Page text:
Ipilimumab is a targeted T-cell antibody, a new class of drugs, said Dr. O'Day. It is directed against an antigen on the surface of T cells. The antigen, cytotoxic T-lymphocyte-associated antigen 4 (CTLA-4), acts as a brake on the T cell, explained Dr. O'Day. By blocking the brake, the T cell goes into attack mode and kills cancer cells.
Ipilimumab can also overstimulate the immune system and produce a T-cell attack on normal tissue, usually the skin and colon and less commonly the liver and pituitary gland, Dr. O'Day noted. "These are different side effects than what we are used to," he said.
Ipilimumab is not the first immunotherapy for advanced melanoma.
However, interleukin (IL)-2, which is approved by the US Food and Drug Administration, does not produce any response in most patients and has not been proven to improve survival, said Dr. Schuchter.
"Finally melanoma doctors are able to manipulate the immune system in a meaningful way for the treatment of advanced melanoma," said Douglas Blayney, MD, about ipilimumab, to Medscape Oncology. Dr. Blayney is outgoing president of ASCO and professor of internal medicine at the University of Michigan Medical School in Ann Arbor.
This is not the first news of ipilimumab's effectiveness in the treatment of melanoma at ASCO; excitement was generated when data from several phase 2 clinical trials were presented at ASCO 2008, as reported at the time by Medscape Oncology.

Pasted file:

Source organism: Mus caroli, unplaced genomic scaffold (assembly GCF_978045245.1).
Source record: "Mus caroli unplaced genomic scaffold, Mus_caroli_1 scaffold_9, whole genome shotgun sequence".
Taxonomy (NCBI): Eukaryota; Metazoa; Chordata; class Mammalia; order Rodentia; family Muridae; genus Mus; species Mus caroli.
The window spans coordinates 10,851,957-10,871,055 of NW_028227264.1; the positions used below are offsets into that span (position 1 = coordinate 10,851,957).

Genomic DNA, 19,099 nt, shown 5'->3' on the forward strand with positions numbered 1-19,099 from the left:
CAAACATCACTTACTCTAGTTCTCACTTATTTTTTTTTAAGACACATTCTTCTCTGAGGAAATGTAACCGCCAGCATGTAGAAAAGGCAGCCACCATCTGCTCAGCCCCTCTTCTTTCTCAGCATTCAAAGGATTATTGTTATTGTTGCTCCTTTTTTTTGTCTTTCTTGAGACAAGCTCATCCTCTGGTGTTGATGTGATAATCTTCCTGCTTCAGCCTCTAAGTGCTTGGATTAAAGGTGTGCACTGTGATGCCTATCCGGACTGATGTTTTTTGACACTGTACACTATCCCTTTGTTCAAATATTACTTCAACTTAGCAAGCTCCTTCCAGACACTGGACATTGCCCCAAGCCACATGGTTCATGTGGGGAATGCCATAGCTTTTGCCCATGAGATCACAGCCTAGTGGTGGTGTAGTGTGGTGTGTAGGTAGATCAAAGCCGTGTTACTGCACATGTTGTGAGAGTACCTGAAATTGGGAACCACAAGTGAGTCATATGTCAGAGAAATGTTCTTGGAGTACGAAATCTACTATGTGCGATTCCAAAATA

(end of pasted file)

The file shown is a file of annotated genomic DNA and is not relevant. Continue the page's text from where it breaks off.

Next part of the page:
Since then, the drug has shown activity in prostate cancer that was described as "dramatic," but the report was based on only 2 patients.
Compassionate-Use Study Is Only in the United States
"Patients are going to have a lot of hope about going on this drug," said Dr. Schuchter.
Patients are going to have a lot of hope about going on this drug.
Bristol-Myers Squibb has adequate supplies of the drug available for patients who are eligible for its compassionate-use trial, reported Dr. O'Day.
Bristol-Myers Squibb is marketing ipilimumab and cosponsored the new study, along with Medarex, the company that developed the agent and that was eventually bought by Bristol-Myers Squibb.
In Need of Improvements?
Approximately 20% to 30% of advanced melanoma patients will receive a benefit from ipilimumab, said Dr. O'Day.
However, Dr. Sondak highlighted the fact that only 10.9% of patients in the trial receiving ipilimumab alone had responses to therapy based on RECIST criteria, calling them "surprisingly few . . ., given the magnitude of the survival benefit."